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Courageous Caregiver

The best stories make the best nominations. We’re looking for compelling stories about Caregivers who are truly outstanding and have gone above and beyond. If your Caregiver, or a Caregiver you know, meets this definition, share their story with us!  Stories will be shared on our social media platforms (Facebook, Twitter, Instagram) our website, and highlighted in our emails blasts throughout September, Ovarian Cancer Awareness Month.  Each Courageous Caregiver nominated will receive a WOCA swag bag!

Now that you've nominated a Caregiver are you looking for additional ways to spread awareness this September? Don't worry, we have you covered!

  • Share your nominee on Social Media and tag WOCA

  • Create a Facebook fundraiser page sharing their story

  • Take photo with promo item and WOCA to use for promotion


2021 Courageous Caregivers

Monty Norris

Nominated by Debbie Norris 

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Monty and I were married less than a year when I was diagnosed. From day of my diagnosis through now he has been there for me. He gave me my blood thinner shots every day for 29 days after surgery. Was at every appointment and chemo, along with working full time. He made sure we had our “chemo picnics” every treatment. He made sure I had taken my medication on time and ate every two hours so I didn’t get nauseous. He made sure we had fun, laughs and plenty of great memories. We celebrated our first anniversary at chemo - dinner was pizzas and slushees from Speedway. He surprised me during treatment on my birthday with my best friends arriving from MN and my parents showing up with homemade chocolate eclairs the day after treatment because I was upset I had chemo on my birthday weekend. He continues to keep my health a priority as I struggle through the issues that have come after treatment. I couldn’t do this life without him.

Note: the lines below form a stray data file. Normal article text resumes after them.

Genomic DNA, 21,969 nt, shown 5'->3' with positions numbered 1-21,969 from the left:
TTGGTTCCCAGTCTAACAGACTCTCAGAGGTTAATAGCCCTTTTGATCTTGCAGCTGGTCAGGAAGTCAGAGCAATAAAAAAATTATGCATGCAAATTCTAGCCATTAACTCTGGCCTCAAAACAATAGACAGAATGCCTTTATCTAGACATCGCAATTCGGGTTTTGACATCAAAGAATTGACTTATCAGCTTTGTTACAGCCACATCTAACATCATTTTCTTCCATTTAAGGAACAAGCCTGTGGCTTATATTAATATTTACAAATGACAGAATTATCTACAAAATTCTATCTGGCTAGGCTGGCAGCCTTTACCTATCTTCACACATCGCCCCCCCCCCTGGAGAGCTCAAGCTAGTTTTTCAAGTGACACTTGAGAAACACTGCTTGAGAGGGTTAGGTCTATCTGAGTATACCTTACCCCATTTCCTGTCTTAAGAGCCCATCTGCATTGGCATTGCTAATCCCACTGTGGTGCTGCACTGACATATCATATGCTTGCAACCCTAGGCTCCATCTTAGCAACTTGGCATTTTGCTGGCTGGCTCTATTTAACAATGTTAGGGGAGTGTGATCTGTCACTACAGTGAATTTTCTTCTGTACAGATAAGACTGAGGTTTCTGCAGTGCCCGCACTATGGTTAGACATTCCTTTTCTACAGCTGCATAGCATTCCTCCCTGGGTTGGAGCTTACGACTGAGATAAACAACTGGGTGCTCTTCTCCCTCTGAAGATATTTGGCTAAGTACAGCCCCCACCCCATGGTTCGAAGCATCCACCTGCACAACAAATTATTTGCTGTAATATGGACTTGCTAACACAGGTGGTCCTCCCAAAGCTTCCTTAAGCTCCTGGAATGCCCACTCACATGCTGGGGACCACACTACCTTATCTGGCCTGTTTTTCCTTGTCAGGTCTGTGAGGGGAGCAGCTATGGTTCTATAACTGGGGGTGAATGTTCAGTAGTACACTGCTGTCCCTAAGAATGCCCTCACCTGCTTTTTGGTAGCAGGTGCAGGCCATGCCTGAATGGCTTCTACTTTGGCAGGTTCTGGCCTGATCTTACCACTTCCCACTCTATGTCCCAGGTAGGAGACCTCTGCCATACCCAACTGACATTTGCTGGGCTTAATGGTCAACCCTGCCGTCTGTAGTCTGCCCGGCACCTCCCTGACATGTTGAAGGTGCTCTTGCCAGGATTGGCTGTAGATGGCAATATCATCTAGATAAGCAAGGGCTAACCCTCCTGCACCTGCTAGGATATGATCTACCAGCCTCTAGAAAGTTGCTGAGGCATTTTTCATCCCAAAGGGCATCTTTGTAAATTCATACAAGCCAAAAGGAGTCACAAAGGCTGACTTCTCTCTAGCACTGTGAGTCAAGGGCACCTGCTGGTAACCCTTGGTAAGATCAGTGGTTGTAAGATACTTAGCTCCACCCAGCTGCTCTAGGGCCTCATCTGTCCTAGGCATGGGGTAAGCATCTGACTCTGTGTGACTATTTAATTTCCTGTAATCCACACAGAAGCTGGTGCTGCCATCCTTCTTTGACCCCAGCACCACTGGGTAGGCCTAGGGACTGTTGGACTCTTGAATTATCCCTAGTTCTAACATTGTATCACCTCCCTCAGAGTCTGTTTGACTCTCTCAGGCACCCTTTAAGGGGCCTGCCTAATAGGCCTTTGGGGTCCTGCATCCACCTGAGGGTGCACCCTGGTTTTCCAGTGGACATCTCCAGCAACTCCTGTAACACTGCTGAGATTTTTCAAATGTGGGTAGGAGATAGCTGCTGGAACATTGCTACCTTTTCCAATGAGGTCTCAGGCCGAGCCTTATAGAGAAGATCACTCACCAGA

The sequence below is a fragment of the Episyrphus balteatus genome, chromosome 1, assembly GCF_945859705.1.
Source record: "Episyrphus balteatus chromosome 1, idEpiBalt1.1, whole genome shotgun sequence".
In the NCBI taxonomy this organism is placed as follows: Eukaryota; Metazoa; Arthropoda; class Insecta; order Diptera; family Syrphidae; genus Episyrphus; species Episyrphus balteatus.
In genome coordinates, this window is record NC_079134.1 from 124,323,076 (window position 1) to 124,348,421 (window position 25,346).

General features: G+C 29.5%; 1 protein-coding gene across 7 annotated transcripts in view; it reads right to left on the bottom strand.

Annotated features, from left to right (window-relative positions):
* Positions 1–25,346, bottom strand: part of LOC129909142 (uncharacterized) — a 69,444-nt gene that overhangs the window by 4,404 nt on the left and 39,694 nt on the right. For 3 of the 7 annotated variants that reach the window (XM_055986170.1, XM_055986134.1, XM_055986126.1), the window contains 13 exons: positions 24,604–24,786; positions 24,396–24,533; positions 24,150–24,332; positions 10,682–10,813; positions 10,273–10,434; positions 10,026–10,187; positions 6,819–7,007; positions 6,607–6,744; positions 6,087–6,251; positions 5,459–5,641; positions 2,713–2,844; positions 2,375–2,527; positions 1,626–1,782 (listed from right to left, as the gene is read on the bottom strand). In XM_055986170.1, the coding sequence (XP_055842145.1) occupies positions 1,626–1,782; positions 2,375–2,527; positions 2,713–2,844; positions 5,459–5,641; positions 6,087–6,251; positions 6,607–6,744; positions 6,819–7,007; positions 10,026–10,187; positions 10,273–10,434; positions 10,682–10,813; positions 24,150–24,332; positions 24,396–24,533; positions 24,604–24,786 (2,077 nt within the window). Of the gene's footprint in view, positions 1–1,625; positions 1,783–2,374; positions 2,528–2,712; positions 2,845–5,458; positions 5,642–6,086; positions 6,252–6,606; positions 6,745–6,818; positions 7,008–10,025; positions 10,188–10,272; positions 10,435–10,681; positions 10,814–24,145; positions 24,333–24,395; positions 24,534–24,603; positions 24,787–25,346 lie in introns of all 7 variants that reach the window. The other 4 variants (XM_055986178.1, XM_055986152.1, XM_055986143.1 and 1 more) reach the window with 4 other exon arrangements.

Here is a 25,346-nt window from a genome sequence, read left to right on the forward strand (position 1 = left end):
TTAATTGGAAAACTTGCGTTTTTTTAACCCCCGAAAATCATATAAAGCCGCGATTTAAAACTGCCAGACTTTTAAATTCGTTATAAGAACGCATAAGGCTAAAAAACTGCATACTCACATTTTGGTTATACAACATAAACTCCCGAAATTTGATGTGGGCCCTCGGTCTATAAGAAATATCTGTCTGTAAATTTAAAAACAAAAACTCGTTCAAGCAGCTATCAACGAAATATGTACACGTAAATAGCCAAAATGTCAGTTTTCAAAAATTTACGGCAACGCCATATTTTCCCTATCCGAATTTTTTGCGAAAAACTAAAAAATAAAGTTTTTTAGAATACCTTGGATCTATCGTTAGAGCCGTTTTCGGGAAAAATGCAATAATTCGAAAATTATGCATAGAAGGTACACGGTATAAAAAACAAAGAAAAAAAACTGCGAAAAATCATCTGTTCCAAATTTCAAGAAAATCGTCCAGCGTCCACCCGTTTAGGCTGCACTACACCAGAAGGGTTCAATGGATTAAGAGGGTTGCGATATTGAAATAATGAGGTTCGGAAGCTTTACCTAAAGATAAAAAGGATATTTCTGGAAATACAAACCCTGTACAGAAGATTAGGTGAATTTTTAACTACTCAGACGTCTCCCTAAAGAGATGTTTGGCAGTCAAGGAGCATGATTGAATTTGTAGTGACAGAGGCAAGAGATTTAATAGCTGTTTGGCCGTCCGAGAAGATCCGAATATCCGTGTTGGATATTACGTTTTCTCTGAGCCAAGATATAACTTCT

In 2015, after the WOCA walk, he saw the need for male caregivers to be included. That was the day he started his FB support group TealMen of OC, it now has over 120+ men from all over the world. He attended the 2016 OCRA conference by himself and helped start the “men’s only” caregiver session at conference. He puts himself out there with advocacy, education and awareness efforts. He stands in front of audiences with me as we share our journey. He has shared his tips and knowledge as a caregiver with journalists, other caregivers and several ovarian cancer organizations. He has become more than just my caregiver, he has become a caregiver to the caregivers.

Maddie Harris


Nominated by Denise Harris

Maddie, my daughter, was only 16 years old when I was diagnosed with ovarian cancer. After my surgery, she became my caregiver along side her dad. My incision site had to be wet dry packed twice a day for almost two months. My oncologist showed her how to do it, and without hesitation my brave, loving girl took charge. Before school every morning she packed the site and every night before bed. She willingly and without complaint did my bathroom cares because I couldn’t twist or bend.

She was the one who shaved my head when my hair started to fall out and comforted me after as I cried. She held my hand during those difficult days after each chemo and would drive me to my treatments and appointments.

When I developed a lymphatic cyst from the removal of several lymph nodes resulting in my ureter being blocked backing up my kidney, I had to have nephrostomy tubes and urine bags. Again she jumped in to flush my tubes one a day and drain the bags as needed.

I’m not sure how many young girls her age would have so willingly taken care of their mommas like my baby, but I am truly blessed to have her in my life.

Given her young age and her ability to be so compassionate, I believe that makes her an extraordinary caregiver.